On Sept 26 & 27 • For your LOCAL times please see: agenda link

The prevalence of noncommunicable diseases as well as the many challenges intrinsic to the complex dynamics and progression of the majority of disorders requires powerful tools to dismantle such convoluted environments. The fast developments in machine learning have facilitated its fusion with medicine as a means to better diagnose and treat patients.To understand complex disorders and their disease course, vast amounts of data and parameters are necessary. In addition to this, the intrinsic sensitivity of medical data closely ties it to ethical regulations and consent. In an ideal scenario, governance and private frameworks in medical data would be in place to ensure its distribution.

Machine learning can revolutionise contemporary medicine by tapping into patterns that humans are incapable of detecting. Its implementation has been proven across countless domains; oncology, genomics, radiology, cardiology and neurology among others. This plethora of developments could have not been achieved had medical data not been released and openly shared. Medical images contain abundant information about a person’s health, yet they are hard to access and to curate for specific purposes. To do this privately and securely is a challenge, which has restricted the research and collaborations occurring across hospitals and universities, limiting the field from reaching its potential and better informing clinical decisions.

It is clear that to reach the full potential of the field, copious amounts of data need to be accessible in a secured manner. Not only that, the whole pipeline from accessing the data and training the model to its utilization must be secure and abide by the right to privacy laws and ethics that ensure the patient’s anonymity. To this day, the aforementioned remains a barrier and not until there are assurances that data will be privately and securely handled, cooperatively exchanging datasets will not be commonplace.

The secure and privacy preserving AI field and its techniques offer the possibility to surpass the current limitations preventing medicine from leveraging the rich information packed in medical data.

There are three main techniques gaining traction in this domain:

• Privacy preserving AI refers to techniques that ensure the anonymity of data so it can be employed across platforms without jeopardizing an individual's privacy. A prime example is Federated Learning. Putting to use this tool in a hospital setting, for example, would grant data access or the collation of data across hospitals remotely. Remote access to data thus overcomes the governance and data ownership concerns, expediting access to large datasets to train machine models in clinical settings.

However, federated machine learning alone is not a strong enough technique to provide a robust secure framework, making it vulnerable to privacy and security attacks. If, for instance, the aim is to publish the model you developed, federated machine learning needs to be coupled with differential privacy, or other cryptographic techniques, so it can be released in the public domain securely.

• Differential privacy helps diminish the amount of information that is traceable back to an individual by manipulating the datasets, without losing statistical reasoning about the information. The procedure can be implemented on the input data, the computation produced or the algorithm, but it carries certain risk of damaging the data by either shuffling or adding noise. Perturbations in medical imaging datasets are less understood, hence requiring further research to estimate the exact effects it has on the model performance. Local differential privacy is when it is applied to the input data, which has great utility in healthcare, given it provides secure handling of information at the source of data. This has broad applications in wearables and smartphones data acquisition for preventable and monitoring medicine purposes.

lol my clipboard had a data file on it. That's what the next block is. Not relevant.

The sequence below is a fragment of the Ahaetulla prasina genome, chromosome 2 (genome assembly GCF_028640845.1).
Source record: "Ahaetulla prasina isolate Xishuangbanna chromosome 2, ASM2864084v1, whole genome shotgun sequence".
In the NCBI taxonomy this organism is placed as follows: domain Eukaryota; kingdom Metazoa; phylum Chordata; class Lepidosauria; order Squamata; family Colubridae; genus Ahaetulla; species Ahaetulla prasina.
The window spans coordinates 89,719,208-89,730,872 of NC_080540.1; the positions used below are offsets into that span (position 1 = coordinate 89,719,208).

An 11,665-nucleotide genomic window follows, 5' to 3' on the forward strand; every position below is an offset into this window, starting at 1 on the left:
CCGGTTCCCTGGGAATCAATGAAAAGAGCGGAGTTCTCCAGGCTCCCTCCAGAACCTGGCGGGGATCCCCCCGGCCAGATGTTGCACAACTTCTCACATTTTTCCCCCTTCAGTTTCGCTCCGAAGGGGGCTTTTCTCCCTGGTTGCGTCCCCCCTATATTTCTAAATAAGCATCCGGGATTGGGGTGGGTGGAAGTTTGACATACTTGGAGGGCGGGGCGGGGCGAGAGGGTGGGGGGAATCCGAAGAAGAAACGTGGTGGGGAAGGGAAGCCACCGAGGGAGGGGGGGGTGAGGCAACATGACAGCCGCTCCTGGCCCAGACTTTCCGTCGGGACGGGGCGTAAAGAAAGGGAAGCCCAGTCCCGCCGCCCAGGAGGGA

• Cryptography is viewed as the gold standard of secure and private computations, albeit it has several limitations. Encryption is applicable to both data and algorithms, making computations secure at both ends and hard to crack.

  • Homomorphic encryption is categorised as partial or full, and it enables the handling of encrypted data as if it weren’t encrypted (instead plain text). Partial homomorphic encryption is capable of performing only certain mathematical operations or only a limited number of operations (like a limited number of successive multiplications), whereas fully homomorphic encryption can perform any mathematical function. An additional shortcoming is the demanding computation power needed.
  • Multi-party computation is another technique that offers promising results, since it provides the platform for different groups to simultaneously work on shared data. It computes faster than Homomorphic encryption but requires close communication between the parties involved. Each party can work on the data and share their anonymous input from which to produce an output of interest. This preserves the privacy of the data within the computation.

During #PriCon2020, on Sept 26 & 27, we will be presenting state-of-the-art techniques in medical image analysis. We will explore the latest privacy preserving AI techniques being developed and how their open accessibility will propel not only the developments necessary to overcome the shortcomings of centralised, private datasets but also to incentivise a different dynamic in which data is shared and manipulated.

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